loris bertolacci

Sport, Health and Fitness

Rookie Draft AFL & GPS of Sub Elite players

I was reading an article by Michelangelo Rucci about the possibility of the Rookie Draft and his logic why it would not work and also that it had not worked 20 years ago and then was wondering if the AFL would allow Recruiters to access GPS data from Sub Elite competitions like the WAFL and SANFL to assist in their mid season Rookie Draft?

Rookie Draft AFL

Interesting quote in article was:

“We’ve learned a lot about players that have not had a big pre-season,” Worsfold said, in yet another of his rather impressive post-match press conferences that contrast his image as the “say-little” coach when he was at West Coast.They are massively prone to injury. We’ve had five, six go down with hamstring injuries. Again and again for more than a decade, AFL players have said – to the point it has become a cliche – that the elite game will “get you” without a solid pre-season.That summer training regimen becomes the foundation to survive in an increasingly physically demanding football code.”

And straight away I thought of the current research in the chronic/acute ratio now all the rage in loading dogma and utilizing GPS & RPE metrics mainly.

So I am going to be lazy and use an analogy from this blog site :http://www.smartstride.com.au/

Goldilocks-principle-NEW

Quoting from this website off current research

“We need to push ourselves a bit and do more than what our bodies have been used to in order to get a training benefit – it’s how our muscles get stronger, and it’s how our fitness and running performance improves1, 2. However, if we do too much, as we’ve all probably experienced at some point – our chances of breaking down and getting injured increase1, 2.

But….if we do too little, not only does our fitness drop off and our performance suffers, ironically our risk of injury also increases1, 2.

So, with our training load, it’s exactly like Goldilocks – we don’t want to do too much, but we don’t want to do too little, either – we want to find an amount that’s somewhere in the middle; that ‘just right’ amount that will help with fitness & performance, and minimise our chances of injury.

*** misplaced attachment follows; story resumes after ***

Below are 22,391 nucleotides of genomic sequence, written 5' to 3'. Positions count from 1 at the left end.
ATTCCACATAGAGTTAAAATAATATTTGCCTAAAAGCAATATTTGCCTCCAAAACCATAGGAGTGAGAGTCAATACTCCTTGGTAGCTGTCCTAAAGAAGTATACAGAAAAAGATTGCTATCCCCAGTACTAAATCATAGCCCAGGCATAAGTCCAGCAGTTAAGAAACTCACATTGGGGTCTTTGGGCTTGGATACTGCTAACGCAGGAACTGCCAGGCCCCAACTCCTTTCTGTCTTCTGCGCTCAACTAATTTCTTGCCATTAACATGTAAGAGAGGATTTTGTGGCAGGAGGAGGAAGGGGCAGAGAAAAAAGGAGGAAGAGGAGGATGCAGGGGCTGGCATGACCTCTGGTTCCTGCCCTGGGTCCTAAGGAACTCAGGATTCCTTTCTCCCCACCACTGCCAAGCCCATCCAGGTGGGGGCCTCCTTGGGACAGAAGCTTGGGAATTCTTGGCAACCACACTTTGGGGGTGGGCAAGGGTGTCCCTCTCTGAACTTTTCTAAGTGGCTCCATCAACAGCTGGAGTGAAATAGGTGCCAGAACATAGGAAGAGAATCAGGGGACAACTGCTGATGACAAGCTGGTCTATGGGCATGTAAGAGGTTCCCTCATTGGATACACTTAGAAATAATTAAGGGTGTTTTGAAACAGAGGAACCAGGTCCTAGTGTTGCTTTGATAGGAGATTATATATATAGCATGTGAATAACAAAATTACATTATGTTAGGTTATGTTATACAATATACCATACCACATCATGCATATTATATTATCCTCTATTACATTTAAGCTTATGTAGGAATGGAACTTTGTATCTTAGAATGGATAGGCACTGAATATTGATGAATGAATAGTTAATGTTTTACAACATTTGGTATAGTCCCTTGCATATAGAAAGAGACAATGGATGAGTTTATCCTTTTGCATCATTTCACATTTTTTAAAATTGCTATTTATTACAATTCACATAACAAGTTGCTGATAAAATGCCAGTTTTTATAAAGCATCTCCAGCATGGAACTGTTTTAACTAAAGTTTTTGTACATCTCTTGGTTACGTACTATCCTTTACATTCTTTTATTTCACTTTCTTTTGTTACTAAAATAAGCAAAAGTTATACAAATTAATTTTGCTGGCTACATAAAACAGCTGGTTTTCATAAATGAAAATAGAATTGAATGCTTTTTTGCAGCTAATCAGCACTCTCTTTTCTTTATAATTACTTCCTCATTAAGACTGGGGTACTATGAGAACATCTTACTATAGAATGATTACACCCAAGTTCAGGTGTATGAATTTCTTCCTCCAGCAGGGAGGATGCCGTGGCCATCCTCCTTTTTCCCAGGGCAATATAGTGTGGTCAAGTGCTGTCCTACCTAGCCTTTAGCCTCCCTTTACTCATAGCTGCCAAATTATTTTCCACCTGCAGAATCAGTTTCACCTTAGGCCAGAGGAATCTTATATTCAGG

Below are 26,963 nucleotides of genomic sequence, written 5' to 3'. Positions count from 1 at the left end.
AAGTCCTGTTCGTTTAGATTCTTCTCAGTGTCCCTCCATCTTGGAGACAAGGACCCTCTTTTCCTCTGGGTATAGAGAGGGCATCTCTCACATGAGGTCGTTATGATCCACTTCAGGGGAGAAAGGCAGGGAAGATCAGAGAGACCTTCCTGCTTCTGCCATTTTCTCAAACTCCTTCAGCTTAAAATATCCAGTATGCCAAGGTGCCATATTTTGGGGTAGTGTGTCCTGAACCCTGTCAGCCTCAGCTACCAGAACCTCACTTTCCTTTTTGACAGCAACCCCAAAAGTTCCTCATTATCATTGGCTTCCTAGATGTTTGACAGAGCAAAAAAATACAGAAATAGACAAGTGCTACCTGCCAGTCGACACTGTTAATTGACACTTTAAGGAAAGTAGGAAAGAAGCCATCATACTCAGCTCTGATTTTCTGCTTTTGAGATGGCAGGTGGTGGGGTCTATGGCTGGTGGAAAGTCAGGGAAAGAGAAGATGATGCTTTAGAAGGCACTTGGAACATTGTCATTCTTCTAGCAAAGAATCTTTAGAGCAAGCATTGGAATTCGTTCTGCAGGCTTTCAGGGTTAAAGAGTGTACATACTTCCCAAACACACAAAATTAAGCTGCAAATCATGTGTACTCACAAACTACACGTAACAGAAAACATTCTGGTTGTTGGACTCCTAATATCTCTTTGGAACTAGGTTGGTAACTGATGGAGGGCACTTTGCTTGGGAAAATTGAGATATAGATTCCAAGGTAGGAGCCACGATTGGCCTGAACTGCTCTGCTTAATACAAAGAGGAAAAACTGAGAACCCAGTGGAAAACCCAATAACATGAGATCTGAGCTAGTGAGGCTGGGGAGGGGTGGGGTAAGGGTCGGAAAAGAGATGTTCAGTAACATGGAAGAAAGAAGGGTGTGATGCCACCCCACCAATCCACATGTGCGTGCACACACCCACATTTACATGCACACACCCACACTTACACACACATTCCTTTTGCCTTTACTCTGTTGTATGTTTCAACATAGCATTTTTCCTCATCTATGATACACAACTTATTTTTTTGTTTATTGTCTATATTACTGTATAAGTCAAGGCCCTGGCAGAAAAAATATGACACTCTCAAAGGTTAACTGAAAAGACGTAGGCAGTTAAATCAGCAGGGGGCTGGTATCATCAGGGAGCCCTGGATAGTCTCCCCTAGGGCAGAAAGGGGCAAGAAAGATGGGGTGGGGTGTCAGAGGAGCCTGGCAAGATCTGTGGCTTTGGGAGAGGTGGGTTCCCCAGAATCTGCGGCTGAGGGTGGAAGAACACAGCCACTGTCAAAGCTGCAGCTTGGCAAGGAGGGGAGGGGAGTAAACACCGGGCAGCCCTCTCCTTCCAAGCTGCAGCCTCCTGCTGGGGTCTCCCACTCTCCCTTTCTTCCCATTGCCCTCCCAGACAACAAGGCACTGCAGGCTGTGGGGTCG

So then Rucci says that the players drafted at the Bombers after the WADA Ban had not done pre season and thus were prone to injury. First of all this was a risk the club took versus getting players training with the WAFL & VFL for example ( understand the need to bring role models in).

But then he says that players coming from leagues below AFL will be just as injury prone. There is a little bit of logic in this because usually GPS data shows slightly less Sprinting in leagues like the VFL, WAFL, NEAFL etc.

But the gap has narrowed so much and a fit 22 to 25  year old who has done all the preseason in the WAFL for example plus played every game plus has no injury history in my opinion would not have too high a SPIKE in High Intensity load if they were drafted into the AFL midseason. There is a gap in High Intensity workload but not Volume thus  I really think fit players with no injury history and an adequate full load would quickly ADAPT at a soft tissue level versus a 29 year old with no preseason and an injury history.

Some pretty good references below on the current understanding of how much load and when. Bottom line is if a player SPIKES a load inseason off a low preseason load there is a massive risk. The same Inseason Weekly load (ACUTE LOAD)  for a player who had a high average weekly preseason load (CHRONIC LOAD) will lead to a lower Ratio when Chronic load is divided by Acute load and thus less probability of injury.

So then will recruiters be able to access preseason and in-season training loads (GPS/ RPE) of 2nd tier leagues when deciding who they will draft mid season.

They should if they can!

 

REFERENCE:
  1. Blanch & Gabbett, (2015). Has the athlete trained enough to return to play safely? The acute:chronic workload ratio permits clinicians to quantify a player’s risk of subsequent injury. British Journal of Sports Medicine, published online ahead of print.
  2. Gabbett, (2016). The training-injury prevention paradox: should athletes be training smarter & harder? British Journal of Sports Medicine, published online ahead of print.
  3. Heiderscheit, et al. (2010). Hamstring strain injuries: recommendations for diagnosis, rehabilitation, and injury prevention. Journal of Orthopaedic & Sports Physical Therapy, 40(2), 67-81.
  4. Opar, et al. (2012). Hamstring strain injuries – factors that lead to injury & re-injury. Sports Medicine, 42(3), 209-226.

 

 

 

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July 5, 2016 Posted by | Uncategorized | Leave a comment